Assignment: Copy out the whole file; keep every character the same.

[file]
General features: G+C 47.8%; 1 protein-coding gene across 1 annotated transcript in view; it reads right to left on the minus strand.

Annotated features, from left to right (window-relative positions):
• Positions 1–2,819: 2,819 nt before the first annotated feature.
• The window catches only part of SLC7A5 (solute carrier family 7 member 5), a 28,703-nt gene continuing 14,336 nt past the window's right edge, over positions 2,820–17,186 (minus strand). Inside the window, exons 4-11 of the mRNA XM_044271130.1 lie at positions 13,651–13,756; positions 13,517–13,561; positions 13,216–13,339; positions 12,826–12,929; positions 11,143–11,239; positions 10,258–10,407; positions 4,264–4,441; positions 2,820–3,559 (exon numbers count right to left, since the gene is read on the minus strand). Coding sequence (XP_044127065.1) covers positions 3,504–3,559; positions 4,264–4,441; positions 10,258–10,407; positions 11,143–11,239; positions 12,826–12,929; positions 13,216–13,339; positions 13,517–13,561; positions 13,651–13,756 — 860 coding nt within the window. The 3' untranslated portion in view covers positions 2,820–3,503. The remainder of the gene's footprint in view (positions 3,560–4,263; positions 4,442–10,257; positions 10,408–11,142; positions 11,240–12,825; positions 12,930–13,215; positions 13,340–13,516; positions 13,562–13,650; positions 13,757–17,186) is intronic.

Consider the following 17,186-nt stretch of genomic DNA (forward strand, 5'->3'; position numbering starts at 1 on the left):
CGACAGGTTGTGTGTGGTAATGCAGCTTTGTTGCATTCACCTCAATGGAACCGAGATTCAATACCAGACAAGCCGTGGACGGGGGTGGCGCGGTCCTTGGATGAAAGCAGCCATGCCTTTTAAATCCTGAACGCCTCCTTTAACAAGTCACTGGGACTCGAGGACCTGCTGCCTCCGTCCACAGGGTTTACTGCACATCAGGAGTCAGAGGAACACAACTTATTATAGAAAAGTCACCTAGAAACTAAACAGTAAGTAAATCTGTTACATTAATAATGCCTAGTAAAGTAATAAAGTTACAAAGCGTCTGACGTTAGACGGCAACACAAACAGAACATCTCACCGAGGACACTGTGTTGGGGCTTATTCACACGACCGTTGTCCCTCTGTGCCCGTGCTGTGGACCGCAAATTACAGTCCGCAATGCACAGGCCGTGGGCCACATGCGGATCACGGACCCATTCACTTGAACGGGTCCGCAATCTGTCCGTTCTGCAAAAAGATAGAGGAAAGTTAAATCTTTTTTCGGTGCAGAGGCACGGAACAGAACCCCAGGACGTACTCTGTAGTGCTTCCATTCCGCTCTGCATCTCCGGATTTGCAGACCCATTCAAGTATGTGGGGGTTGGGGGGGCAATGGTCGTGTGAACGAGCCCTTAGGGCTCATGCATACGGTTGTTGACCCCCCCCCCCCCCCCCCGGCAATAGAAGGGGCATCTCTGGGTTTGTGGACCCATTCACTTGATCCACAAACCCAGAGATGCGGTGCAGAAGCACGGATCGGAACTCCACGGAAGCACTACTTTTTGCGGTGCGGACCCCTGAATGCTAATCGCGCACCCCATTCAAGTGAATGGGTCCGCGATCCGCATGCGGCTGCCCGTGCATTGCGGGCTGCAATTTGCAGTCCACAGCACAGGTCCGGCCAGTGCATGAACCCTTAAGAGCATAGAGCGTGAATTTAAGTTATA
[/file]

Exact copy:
General features: G+C 47.8%; 1 protein-coding gene across 1 annotated transcript in view; it reads right to left on the minus strand.

Annotated features, from left to right (window-relative positions):
• Positions 1–2,819: 2,819 nt before the first annotated feature.
• The window catches only part of SLC7A5 (solute carrier family 7 member 5), a 28,703-nt gene continuing 14,336 nt past the window's right edge, over positions 2,820–17,186 (minus strand). Inside the window, exons 4-11 of the mRNA XM_044271130.1 lie at positions 13,651–13,756; positions 13,517–13,561; positions 13,216–13,339; positions 12,826–12,929; positions 11,143–11,239; positions 10,258–10,407; positions 4,264–4,441; positions 2,820–3,559 (exon numbers count right to left, since the gene is read on the minus strand). Coding sequence (XP_044127065.1) covers positions 3,504–3,559; positions 4,264–4,441; positions 10,258–10,407; positions 11,143–11,239; positions 12,826–12,929; positions 13,216–13,339; positions 13,517–13,561; positions 13,651–13,756 — 860 coding nt within the window. The 3' untranslated portion in view covers positions 2,820–3,503. The remainder of the gene's footprint in view (positions 3,560–4,263; positions 4,442–10,257; positions 10,408–11,142; positions 11,240–12,825; positions 12,930–13,215; positions 13,340–13,516; positions 13,562–13,650; positions 13,757–17,186) is intronic.

Consider the following 17,186-nt stretch of genomic DNA (forward strand, 5'->3'; position numbering starts at 1 on the left):
CGACAGGTTGTGTGTGGTAATGCAGCTTTGTTGCATTCACCTCAATGGAACCGAGATTCAATACCAGACAAGCCGTGGACGGGGGTGGCGCGGTCCTTGGATGAAAGCAGCCATGCCTTTTAAATCCTGAACGCCTCCTTTAACAAGTCACTGGGACTCGAGGACCTGCTGCCTCCGTCCACAGGGTTTACTGCACATCAGGAGTCAGAGGAACACAACTTATTATAGAAAAGTCACCTAGAAACTAAACAGTAAGTAAATCTGTTACATTAATAATGCCTAGTAAAGTAATAAAGTTACAAAGCGTCTGACGTTAGACGGCAACACAAACAGAACATCTCACCGAGGACACTGTGTTGGGGCTTATTCACACGACCGTTGTCCCTCTGTGCCCGTGCTGTGGACCGCAAATTACAGTCCGCAATGCACAGGCCGTGGGCCACATGCGGATCACGGACCCATTCACTTGAACGGGTCCGCAATCTGTCCGTTCTGCAAAAAGATAGAGGAAAGTTAAATCTTTTTTCGGTGCAGAGGCACGGAACAGAACCCCAGGACGTACTCTGTAGTGCTTCCATTCCGCTCTGCATCTCCGGATTTGCAGACCCATTCAAGTATGTGGGGGTTGGGGGGGCAATGGTCGTGTGAACGAGCCCTTAGGGCTCATGCATACGGTTGTTGACCCCCCCCCCCCCCCCCCGGCAATAGAAGGGGCATCTCTGGGTTTGTGGACCCATTCACTTGATCCACAAACCCAGAGATGCGGTGCAGAAGCACGGATCGGAACTCCACGGAAGCACTACTTTTTGCGGTGCGGACCCCTGAATGCTAATCGCGCACCCCATTCAAGTGAATGGGTCCGCGATCCGCATGCGGCTGCCCGTGCATTGCGGGCTGCAATTTGCAGTCCACAGCACAGGTCCGGCCAGTGCATGAACCCTTAAGAGCATAGAGCGTGAATTTAAGTTATA